As the final seconds ticked by before the first guests arrived, I surveyed my kingdom. The house was dust-free. The windows were crystal clear. The rug was devoid of Lucky Charms. The computer desk was free of cups, plates, and empty yogurt cups. There was no salami in the dvd's. The lawn was a perfect 1.5 inches, soft to the most tender feet. Weeds had been eradicated, flowers dead-headed, and borders trimmed. The tables and chairs were set about the yard, carefully designed to look as though they were not carefully designed. Drinks were set, food was simmering, and gentle strains of jazz wove through the scene like a comfortable old blanket. Even the tomatoes on the vine looked like decorations, as if to say, "here lives a man who can do it all". Sadly, it was too late to cancel the party and extend the moment further.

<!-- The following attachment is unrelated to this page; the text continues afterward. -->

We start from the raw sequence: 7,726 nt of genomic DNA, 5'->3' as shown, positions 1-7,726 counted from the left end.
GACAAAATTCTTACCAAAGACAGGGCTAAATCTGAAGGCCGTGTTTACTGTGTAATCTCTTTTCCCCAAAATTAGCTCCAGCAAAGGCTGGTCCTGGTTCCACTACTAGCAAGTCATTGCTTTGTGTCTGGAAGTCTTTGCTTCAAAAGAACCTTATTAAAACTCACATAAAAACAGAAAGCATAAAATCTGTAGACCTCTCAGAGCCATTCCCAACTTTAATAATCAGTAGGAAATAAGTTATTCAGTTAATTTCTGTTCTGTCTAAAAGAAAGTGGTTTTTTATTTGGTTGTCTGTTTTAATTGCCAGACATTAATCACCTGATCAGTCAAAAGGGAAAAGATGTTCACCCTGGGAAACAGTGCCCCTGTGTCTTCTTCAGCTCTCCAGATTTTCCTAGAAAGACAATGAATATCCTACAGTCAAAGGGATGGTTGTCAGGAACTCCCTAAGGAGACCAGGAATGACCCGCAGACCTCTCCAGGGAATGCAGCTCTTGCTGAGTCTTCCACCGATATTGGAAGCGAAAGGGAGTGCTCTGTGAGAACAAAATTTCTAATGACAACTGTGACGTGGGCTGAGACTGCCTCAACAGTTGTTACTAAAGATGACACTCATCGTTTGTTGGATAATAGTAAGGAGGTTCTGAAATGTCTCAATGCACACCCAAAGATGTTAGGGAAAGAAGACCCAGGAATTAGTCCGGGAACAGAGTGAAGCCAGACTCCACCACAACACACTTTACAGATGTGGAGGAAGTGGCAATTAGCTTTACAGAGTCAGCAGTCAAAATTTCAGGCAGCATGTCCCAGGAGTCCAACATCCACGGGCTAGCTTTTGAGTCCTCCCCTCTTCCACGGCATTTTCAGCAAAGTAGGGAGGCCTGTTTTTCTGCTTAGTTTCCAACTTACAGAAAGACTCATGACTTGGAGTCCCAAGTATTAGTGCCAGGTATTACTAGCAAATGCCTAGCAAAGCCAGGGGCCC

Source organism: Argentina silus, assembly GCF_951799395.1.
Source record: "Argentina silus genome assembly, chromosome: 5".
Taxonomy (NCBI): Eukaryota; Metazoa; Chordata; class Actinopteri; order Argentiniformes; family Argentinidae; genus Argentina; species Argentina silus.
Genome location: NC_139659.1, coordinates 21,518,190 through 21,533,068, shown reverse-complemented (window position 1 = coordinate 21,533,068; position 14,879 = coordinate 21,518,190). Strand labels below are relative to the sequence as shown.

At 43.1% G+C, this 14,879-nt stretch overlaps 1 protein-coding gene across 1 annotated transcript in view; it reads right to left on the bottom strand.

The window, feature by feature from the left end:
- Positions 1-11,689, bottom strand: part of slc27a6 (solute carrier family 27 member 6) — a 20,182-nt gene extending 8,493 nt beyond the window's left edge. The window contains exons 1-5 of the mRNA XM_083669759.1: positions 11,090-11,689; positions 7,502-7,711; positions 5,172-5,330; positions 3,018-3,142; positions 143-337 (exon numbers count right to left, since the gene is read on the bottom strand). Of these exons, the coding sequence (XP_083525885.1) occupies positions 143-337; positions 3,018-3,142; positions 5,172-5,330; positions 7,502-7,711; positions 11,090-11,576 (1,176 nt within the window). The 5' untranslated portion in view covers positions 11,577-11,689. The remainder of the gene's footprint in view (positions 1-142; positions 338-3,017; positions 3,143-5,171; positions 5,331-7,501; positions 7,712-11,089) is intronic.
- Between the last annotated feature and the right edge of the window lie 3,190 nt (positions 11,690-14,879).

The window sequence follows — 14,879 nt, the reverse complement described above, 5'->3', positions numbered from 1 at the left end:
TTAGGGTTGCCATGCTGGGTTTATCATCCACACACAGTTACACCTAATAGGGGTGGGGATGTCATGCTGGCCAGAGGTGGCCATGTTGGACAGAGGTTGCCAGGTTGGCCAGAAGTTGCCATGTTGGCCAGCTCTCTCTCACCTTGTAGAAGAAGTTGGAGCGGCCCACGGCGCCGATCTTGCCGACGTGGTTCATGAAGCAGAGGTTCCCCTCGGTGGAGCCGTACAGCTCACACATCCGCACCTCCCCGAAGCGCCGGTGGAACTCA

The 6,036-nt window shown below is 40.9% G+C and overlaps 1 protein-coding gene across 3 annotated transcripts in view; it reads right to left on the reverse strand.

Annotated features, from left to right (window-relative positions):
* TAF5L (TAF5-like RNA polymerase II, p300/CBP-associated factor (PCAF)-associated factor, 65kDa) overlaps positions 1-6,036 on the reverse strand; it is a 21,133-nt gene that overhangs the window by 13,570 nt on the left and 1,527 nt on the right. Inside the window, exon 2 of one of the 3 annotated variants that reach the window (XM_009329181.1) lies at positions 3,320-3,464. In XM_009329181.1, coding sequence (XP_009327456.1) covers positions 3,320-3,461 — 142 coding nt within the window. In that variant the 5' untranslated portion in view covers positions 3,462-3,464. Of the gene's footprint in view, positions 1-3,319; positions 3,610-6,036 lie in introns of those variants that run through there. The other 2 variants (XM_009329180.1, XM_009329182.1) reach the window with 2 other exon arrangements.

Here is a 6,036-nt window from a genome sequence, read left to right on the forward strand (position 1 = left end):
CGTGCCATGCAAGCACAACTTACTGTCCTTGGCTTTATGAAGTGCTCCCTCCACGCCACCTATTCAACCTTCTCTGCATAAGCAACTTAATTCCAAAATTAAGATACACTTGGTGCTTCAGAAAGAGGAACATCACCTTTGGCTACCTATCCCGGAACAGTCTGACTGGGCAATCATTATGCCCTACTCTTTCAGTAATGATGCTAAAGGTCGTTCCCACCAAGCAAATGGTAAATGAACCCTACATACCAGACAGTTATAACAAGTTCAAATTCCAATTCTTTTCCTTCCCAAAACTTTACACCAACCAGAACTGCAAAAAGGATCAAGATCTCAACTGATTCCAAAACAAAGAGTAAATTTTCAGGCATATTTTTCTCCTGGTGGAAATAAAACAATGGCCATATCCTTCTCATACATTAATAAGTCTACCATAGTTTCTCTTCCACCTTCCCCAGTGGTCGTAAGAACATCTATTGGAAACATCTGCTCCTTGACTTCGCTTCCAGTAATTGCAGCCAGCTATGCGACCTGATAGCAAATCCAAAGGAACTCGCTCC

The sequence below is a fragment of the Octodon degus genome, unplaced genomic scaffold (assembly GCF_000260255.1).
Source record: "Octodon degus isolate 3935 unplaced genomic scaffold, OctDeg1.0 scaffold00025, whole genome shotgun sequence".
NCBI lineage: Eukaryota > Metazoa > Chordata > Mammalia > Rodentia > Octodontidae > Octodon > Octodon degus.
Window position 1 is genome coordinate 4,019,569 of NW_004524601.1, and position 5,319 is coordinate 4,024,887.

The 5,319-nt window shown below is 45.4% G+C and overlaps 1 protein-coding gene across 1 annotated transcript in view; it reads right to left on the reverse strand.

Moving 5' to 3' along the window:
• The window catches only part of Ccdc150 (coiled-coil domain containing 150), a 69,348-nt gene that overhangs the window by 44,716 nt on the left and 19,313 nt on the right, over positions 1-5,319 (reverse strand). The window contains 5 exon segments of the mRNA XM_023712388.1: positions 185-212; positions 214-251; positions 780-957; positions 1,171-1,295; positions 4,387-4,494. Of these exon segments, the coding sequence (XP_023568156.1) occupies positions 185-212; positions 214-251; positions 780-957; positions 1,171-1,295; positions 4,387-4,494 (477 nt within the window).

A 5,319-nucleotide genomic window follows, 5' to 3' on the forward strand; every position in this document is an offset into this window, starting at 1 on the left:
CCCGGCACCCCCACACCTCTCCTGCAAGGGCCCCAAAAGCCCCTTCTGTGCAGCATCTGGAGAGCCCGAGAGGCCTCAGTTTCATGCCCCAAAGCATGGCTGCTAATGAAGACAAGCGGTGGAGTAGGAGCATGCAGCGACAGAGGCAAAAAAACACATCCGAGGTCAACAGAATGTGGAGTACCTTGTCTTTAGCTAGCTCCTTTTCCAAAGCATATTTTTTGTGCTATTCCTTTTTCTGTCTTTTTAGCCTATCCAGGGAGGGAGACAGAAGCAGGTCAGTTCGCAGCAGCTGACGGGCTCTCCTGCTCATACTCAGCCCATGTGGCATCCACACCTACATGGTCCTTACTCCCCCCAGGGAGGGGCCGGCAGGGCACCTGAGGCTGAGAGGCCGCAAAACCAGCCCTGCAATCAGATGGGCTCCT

The party was a huge success - over eighty friends, relatives, and crashers enjoyed themselves. I spent hours at the grill, making hot dogs, burgers, and steaks. Our guests laughed, chatted, and enjoyed one another. Old friends were reunited, and new friends were made. The food was delicious and everyone left with a full belly. A few moments after the last guests said goodbye late that night, I once again surveyed my kingdom. It looked like it had been attacked by Huns.

There were empty cans everywhere. Chip dip dripped from a table. Pretzels were smashed into the blacktop. Wet rings stained the woodwork indoors. Some child smeared mustard on a window. Chairs and tables were scattered everywhere. Dishes were piled in the sink, and left-over's dotted the kitchen counters. A disaster.